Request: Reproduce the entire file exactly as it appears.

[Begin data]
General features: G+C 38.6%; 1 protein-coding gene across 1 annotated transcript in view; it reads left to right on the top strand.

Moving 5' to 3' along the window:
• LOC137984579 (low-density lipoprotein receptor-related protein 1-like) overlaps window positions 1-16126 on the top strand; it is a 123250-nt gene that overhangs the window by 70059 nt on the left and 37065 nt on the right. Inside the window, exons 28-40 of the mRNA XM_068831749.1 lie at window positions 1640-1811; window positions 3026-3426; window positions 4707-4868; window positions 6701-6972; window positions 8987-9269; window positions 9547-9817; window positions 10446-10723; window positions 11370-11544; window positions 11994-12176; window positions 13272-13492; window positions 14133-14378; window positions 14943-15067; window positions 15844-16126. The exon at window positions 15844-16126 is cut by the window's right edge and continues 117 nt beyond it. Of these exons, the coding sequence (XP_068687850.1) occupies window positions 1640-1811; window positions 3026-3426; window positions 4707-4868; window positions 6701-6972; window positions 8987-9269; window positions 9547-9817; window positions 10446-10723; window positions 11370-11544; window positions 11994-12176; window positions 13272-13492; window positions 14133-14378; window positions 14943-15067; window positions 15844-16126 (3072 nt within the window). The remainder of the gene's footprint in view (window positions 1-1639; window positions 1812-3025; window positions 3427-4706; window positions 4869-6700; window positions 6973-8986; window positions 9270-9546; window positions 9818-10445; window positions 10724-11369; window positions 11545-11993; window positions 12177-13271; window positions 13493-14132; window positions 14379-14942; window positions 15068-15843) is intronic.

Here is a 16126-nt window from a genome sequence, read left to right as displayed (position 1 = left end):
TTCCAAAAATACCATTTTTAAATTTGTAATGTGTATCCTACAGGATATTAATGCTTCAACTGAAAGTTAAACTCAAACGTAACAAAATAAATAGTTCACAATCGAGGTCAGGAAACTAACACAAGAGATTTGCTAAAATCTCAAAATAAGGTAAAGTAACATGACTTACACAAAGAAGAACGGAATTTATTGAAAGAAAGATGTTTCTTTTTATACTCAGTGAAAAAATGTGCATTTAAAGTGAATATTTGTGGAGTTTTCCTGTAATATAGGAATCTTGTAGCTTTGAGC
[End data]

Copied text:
General features: G+C 38.6%; 1 protein-coding gene across 1 annotated transcript in view; it reads left to right on the top strand.

Moving 5' to 3' along the window:
• LOC137984579 (low-density lipoprotein receptor-related protein 1-like) overlaps window positions 1-16126 on the top strand; it is a 123250-nt gene that overhangs the window by 70059 nt on the left and 37065 nt on the right. Inside the window, exons 28-40 of the mRNA XM_068831749.1 lie at window positions 1640-1811; window positions 3026-3426; window positions 4707-4868; window positions 6701-6972; window positions 8987-9269; window positions 9547-9817; window positions 10446-10723; window positions 11370-11544; window positions 11994-12176; window positions 13272-13492; window positions 14133-14378; window positions 14943-15067; window positions 15844-16126. The exon at window positions 15844-16126 is cut by the window's right edge and continues 117 nt beyond it. Of these exons, the coding sequence (XP_068687850.1) occupies window positions 1640-1811; window positions 3026-3426; window positions 4707-4868; window positions 6701-6972; window positions 8987-9269; window positions 9547-9817; window positions 10446-10723; window positions 11370-11544; window positions 11994-12176; window positions 13272-13492; window positions 14133-14378; window positions 14943-15067; window positions 15844-16126 (3072 nt within the window). The remainder of the gene's footprint in view (window positions 1-1639; window positions 1812-3025; window positions 3427-4706; window positions 4869-6700; window positions 6973-8986; window positions 9270-9546; window positions 9818-10445; window positions 10724-11369; window positions 11545-11993; window positions 12177-13271; window positions 13493-14132; window positions 14379-14942; window positions 15068-15843) is intronic.

Here is a 16126-nt window from a genome sequence, read left to right as displayed (position 1 = left end):
TTCCAAAAATACCATTTTTAAATTTGTAATGTGTATCCTACAGGATATTAATGCTTCAACTGAAAGTTAAACTCAAACGTAACAAAATAAATAGTTCACAATCGAGGTCAGGAAACTAACACAAGAGATTTGCTAAAATCTCAAAATAAGGTAAAGTAACATGACTTACACAAAGAAGAACGGAATTTATTGAAAGAAAGATGTTTCTTTTTATACTCAGTGAAAAAATGTGCATTTAAAGTGAATATTTGTGGAGTTTTCCTGTAATATAGGAATCTTGTAGCTTTGAGC